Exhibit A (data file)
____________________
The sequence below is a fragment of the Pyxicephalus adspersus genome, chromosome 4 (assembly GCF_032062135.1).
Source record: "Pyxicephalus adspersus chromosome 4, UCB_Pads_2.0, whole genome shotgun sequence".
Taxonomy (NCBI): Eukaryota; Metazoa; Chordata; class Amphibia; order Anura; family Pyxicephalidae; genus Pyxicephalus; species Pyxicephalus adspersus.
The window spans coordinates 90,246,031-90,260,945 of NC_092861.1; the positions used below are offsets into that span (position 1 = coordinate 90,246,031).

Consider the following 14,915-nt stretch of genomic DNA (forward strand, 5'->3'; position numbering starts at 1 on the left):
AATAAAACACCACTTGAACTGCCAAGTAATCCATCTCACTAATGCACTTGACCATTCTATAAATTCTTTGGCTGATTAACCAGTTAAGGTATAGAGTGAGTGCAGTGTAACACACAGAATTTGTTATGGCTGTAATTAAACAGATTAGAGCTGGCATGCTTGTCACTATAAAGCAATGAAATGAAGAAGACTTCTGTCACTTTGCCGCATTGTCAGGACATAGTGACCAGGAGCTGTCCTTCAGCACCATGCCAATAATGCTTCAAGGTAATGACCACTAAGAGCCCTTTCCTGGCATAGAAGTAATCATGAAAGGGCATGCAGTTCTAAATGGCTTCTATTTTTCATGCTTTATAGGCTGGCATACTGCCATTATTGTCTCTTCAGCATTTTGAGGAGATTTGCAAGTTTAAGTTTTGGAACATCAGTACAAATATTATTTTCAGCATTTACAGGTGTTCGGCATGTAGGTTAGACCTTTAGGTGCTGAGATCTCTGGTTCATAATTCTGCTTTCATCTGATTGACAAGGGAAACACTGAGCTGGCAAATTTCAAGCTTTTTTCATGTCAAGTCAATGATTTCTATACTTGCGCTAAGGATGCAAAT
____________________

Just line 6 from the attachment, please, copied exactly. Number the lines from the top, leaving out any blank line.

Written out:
AATAAAACACCACTTGAACTGCCAAGTAATCCATCTCACTAATGCACTTGACCATTCTATAAATTCTTTGGCTGATTAACCAGTTAAGGTATAGAGTGAGTGCAGTGTAACACACAGAATTTGTTATGGCTGTAATTAAACAGATTAGAGCTGGCATGCTTGTCACTATAAAGCAATGAAATGAAGAAGACTTCTGTCACTTTGCCGCATTGTCAGGACATAGTGACCAGGAGCTGTCCTTCAGCACCATGCCAATAATGCTTCAAGGTAATGACCACTAAGAGCCCTTTCCTGGCATAGAAGTAATCATGAAAGGGCATGCAGTTCTAAATGGCTTCTATTTTTCATGCTTTATAGGCTGGCATACTGCCATTATTGTCTCTTCAGCATTTTGAGGAGATTTGCAAGTTTAAGTTTTGGAACATCAGTACAAATATTATTTTCAGCATTTACAGGTGTTCGGCATGTAGGTTAGACCTTTAGGTGCTGAGATCTCTGGTTCATAATTCTGCTTTCATCTGATTGACAAGGGAAACACTGAGCTGGCAAATTTCAAGCTTTTTTCATGTCAAGTCAATGATTTCTATACTTGCGCTAAGGATGCAAAT